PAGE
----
“Abu Yusuf Ya‘qub ibn Ishaq Al-Kindi (ca. 800–870 CE) was the first self-identified philosopher in the Arabic tradition. He worked with a group of translators who rendered works of Aristotle, the Neoplatonists, and Greek mathematicians and scientists into Arabic. Al-Kindi’s own treatises, many of them epistles addressed to members of the caliphal family, depended heavily on these translations, which included the famous Theology of Aristotle and Book of Causes and Arabic versions of works by Plotinus and Proclus. Al-Kindi’s own thought was suffused with Neoplatonism, though his main authority in philosophical matters was Aristotle. Al-Kindi’s philosophical treatises include On First Philosophy, in which he argues that the world is not eternal and that God is One, disputing the Trinitarian concept of Christian theology. He also wrote numerous works on other philosophical topics, especially psychology (including the well-known On the Intellect) and cosmology. Al-Kindi’s work in mathematics and the sciences was so extensive, that he was known in both Arabic and the Latin centers for his writings on astrology.”

15. Physics

Al-Kindi undoubtedly influenced Roger Bacon 400 years after al-Kindi’s scholarly works were translated. Furthermore, music was one of al-Kindi’s fascinations for which he applied mathematical theory. He postulated that sound itself is of “waves” received by the ear. The Greek word, “music” was made Arabic, as “Musiqi”. Kindi and his associate in science invented new instruments devised. In another field of Kindi’s perceptions, he postulated that light and time are infinite. This idea “rested” long until the era of 20th Century physicist Albert Einstein in the 1920’s! Aristotle, whose earth centric astronomy, (belief that earth is the center of the universe) was acceptable to Rome’s Christian theologians, who accepted the classic Greek (Ptolemy to Aristotle) science of the day so, subsequently in the Abbasid period likewise earth centrism was received well in Abbasid’s House of Wisdom. Fair to say, not every development of knowledge stands the tests of time, but the atmosphere of learning was fertile, and supported by the forces of all Islam through their adherence to the Prophet’s Revealed Teachings of the Qur’an.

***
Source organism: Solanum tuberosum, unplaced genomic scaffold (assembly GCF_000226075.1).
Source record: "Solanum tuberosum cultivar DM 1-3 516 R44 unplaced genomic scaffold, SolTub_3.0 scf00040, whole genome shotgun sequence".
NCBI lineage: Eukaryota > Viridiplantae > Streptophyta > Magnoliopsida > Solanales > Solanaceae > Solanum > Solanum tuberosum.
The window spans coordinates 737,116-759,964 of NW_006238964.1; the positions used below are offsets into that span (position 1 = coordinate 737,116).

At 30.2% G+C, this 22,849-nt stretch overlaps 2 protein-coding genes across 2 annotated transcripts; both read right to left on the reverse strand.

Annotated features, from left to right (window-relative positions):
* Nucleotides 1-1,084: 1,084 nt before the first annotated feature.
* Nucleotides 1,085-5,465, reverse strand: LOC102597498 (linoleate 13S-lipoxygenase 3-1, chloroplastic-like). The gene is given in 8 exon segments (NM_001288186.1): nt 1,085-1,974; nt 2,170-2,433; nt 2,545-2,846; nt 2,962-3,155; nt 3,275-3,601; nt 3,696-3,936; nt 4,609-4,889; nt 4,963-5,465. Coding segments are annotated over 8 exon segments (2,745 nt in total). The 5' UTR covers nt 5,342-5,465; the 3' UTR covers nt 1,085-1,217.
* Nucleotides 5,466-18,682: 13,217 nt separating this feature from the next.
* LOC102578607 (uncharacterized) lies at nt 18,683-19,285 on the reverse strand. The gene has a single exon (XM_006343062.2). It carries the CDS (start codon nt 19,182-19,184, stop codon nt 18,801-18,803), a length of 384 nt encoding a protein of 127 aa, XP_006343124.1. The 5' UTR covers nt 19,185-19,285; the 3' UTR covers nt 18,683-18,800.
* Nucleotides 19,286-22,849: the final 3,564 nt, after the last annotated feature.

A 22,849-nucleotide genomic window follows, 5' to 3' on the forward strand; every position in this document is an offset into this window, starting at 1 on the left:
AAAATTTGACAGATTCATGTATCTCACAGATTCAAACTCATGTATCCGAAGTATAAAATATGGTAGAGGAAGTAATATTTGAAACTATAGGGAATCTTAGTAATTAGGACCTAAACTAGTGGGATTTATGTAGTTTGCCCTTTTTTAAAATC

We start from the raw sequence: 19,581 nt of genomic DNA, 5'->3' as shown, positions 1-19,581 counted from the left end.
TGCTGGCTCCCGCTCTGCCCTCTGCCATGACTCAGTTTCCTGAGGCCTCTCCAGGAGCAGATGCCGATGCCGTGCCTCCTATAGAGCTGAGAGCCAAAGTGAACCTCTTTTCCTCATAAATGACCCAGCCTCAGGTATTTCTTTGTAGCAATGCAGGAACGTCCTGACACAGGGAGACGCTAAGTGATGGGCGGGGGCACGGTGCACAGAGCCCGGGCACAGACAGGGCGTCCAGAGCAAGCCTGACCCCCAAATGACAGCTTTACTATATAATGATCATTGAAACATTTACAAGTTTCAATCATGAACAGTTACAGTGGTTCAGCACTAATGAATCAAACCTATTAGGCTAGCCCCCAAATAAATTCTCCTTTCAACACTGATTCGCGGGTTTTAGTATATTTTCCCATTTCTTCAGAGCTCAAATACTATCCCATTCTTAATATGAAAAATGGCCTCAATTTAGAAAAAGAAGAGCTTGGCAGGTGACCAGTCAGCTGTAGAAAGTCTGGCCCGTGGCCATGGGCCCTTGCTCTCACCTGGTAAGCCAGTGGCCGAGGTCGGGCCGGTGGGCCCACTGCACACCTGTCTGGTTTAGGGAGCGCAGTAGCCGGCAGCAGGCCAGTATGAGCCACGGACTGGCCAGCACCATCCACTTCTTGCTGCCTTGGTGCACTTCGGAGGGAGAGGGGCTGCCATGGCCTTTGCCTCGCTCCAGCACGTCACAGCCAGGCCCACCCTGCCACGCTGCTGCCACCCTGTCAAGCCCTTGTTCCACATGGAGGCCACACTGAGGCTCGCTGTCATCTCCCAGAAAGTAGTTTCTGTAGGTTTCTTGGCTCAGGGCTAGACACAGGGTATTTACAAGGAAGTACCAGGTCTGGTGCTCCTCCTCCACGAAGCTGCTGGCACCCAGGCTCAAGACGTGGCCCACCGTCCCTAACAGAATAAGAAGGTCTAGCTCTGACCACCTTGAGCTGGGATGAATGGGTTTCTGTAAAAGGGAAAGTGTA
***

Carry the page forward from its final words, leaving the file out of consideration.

16. Carpets. From the ancient Achaemenid(“Fars” or Persian)period and well through the Golden Age, a place of honor must be set to the artisans of the splendid Persian carpets. The hand woven intricately designed carpets’ fame and marketability had grown beyond the Middle-Eastern borders to be adorning the palaces of Europe as well as all structures built that bespeak the pride of the Flowering and Golden Ages of the Islamic world.

Palace Carpet

As for the ageless continuity of the Persian Carpet: The Persian carpets were part of the trade that brought great wealth to the Persians since the Achaemenid and Sassanian Eras into the Abbasid and future world in trade to contemporary times. Such carpets as seen here were prized by royalty and the wealthy from all corners of the trade routes called, “The Silk Road”, as well as shipping passages traveled in those times.

Note: “By the sixth century, [in the Great Sassanian Era] C.E, Persian carpets of wool or silk were renowned in court circles throughout the region. The Bahârestân (spring) carpet of Khosrow I (Chroses I) was made for the main audience hall of the Sassanid imperial Palace at Ctesiphon in the Sassanid province of Khvârvarân (in present-day Iraq). It was 450 feet long and 90 feet wide and depicted a formal garden. With the occupation of the Sassanid capital, in the 7th century CE, the carpet was taken by the Arabs, cut into small fragments and divided among the victorious soldiers as booty.” — From the yarn fiber to the colors, every part of the Persian carpet is traditionally handmade from natural ingredients over the course of many months. (Persian Carpets Wikipedia article)